People are always surprised at the amount of food he can consume. At times, he eats more than his father, and at least the equivalent of his brothers — both in their twenties. At first glance he would appear greedy, especially if you also consider the speed at which he eats, usually rushing as if he’s about to lose his turn on the Wii. What 7-year-old devours this amount of food?

The best answer we’ve come up with is that it’s a side effect of the medication he takes for his triple diagnosis: autism, oppositional defiant disorder (ODD) and attention deficit disorder (ADHD). What his doctor later told me was a trifecta diagnosis. At 2 years, 9 months old, when he was first diagnosed with autism, I remember refusing all medication. I thought he was too young and that pills were too much. For one, I was afraid of the side effects and wondered what would be needed in the future if medication was the best option at that time. He was a baby, a toddler at best. A writer friend of mine said, “If he had diabetes, would you deny him insulin?”

Her simple question resonated with me. She had a son who suffered from mental illness. She’d advocated for him all his life so I trusted her opinion. While I wasn’t certain what category my son’s diagnosis fell under, I was assured by his developmental pediatrician that the medication were necessary and would help. I eventually agreed to the  prescription but hoped the ABA therapy would ultimately be what allowed him to be rid of the drugs. Every child reacts differently to medication and  lab work became routine. My son never gained weight, a very common concern and side effect of some of the medication, nor was he underweight. He was always right where he should be — a healthy, average kid.

As a child, I was thin, lean with long legs. I enjoyed a fast-burning metabolism and could eat just about anything. Now, I didn’t eat at the rate of my son, or 8-year-old daughter for that matter, nor did I take medication. I did, however, eat more than my parents, and was constantly asked where did I put my food. Perhaps, my son is just eating what his body requires and the medication kicks it up a notch.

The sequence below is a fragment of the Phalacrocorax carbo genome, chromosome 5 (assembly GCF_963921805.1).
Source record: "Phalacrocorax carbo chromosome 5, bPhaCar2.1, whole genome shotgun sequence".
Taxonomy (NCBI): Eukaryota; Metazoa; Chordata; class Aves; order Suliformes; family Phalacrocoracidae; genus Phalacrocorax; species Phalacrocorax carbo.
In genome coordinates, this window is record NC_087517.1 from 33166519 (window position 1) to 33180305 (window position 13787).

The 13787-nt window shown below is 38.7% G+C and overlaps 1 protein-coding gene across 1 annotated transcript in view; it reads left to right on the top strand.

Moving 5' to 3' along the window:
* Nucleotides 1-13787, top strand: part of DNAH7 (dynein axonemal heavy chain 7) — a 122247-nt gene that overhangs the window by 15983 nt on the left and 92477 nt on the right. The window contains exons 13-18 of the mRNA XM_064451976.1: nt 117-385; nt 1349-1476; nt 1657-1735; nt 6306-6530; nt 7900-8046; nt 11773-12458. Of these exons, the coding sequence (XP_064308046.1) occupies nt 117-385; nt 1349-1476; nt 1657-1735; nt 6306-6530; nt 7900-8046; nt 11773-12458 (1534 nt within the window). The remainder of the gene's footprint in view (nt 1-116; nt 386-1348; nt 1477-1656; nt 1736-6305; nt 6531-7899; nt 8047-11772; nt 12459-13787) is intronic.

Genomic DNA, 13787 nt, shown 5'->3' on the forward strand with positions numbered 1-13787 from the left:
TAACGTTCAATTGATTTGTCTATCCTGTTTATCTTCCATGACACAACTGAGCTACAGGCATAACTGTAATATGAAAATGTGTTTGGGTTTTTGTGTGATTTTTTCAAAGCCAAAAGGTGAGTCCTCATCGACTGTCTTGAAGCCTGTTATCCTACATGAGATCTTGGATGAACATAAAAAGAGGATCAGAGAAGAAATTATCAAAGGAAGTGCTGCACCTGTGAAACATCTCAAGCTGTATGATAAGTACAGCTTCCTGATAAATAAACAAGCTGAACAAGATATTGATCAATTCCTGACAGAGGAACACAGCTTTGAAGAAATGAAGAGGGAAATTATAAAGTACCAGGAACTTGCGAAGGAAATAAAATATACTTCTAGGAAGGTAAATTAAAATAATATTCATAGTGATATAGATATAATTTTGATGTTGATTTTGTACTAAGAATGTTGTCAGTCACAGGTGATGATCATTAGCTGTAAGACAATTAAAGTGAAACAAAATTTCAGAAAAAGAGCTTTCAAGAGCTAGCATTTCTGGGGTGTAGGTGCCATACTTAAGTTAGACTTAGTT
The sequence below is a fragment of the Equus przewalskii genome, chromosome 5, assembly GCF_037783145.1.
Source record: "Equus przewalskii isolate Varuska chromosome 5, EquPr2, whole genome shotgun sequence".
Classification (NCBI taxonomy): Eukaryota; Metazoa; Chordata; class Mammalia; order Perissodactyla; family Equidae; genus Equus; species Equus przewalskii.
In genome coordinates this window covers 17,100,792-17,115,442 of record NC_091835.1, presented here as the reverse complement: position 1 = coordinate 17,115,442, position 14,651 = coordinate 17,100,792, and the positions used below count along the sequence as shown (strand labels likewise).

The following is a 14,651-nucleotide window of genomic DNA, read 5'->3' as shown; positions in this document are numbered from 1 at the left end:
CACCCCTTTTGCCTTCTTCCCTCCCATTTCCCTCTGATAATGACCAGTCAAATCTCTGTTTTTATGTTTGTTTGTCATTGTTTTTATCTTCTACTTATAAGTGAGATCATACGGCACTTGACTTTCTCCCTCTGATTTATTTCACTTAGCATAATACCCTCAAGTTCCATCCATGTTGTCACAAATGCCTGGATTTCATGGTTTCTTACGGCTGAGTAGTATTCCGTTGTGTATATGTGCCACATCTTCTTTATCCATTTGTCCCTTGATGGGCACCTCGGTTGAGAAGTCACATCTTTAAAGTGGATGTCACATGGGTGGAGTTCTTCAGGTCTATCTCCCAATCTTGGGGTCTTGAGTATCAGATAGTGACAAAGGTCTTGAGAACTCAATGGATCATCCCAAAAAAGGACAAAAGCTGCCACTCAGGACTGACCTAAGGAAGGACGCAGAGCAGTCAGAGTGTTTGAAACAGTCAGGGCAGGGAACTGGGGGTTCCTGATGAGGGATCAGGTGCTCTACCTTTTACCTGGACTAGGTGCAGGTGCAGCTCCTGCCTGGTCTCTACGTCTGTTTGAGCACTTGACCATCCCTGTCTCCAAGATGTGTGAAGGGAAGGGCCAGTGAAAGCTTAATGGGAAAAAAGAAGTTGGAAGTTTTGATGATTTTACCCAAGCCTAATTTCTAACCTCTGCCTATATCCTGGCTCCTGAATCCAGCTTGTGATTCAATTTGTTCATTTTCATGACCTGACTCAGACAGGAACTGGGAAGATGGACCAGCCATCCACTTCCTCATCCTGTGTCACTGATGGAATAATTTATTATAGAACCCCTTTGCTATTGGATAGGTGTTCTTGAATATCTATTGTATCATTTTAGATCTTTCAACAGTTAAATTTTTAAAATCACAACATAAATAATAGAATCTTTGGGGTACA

The problematic component to this is that to most people who can’t take the time to know him see him as greedy, picky and demanding. It is not fathomable to the average adult that a child can consume this much food. They often have to witness it to believe it, and see that he really is hungry. And, on more than one occasion, to verify that we have not starved him for effect.

This is how oatmeal became the breakfast of choice. It usually fills you up and it is cost-effective. Yet, even with a low-cost start to the day, the money adds up in feeding the equivalent of a teenaged football player with a picky diet. My son would much prefer to have several bowls of Special K, his favorite cereal for the time being, with just enough milk to cover but not too much to make it where the cereal doesn’t crunch as he hums while he eats each bowl.

When there’s more time, like on weekends, he requests pancakes with bacon and eggs after at least two bowls of cereal or on rare occasions when we will have french toast. For the most part, he likes to eat the same thing every day until he decides he doesn’t like that thing anymore and moves onto the next item of choice. I try to get him to eat fresh fruit but that’s a real struggle. He will eat strawberries and grapes, but counts out how many he will bite and swallow. Sometimes we compromise on fruit in his yogurt. Luckily, with some coaching and modeling, my son’s food choices have become healthier. The two of us have come a long way with food.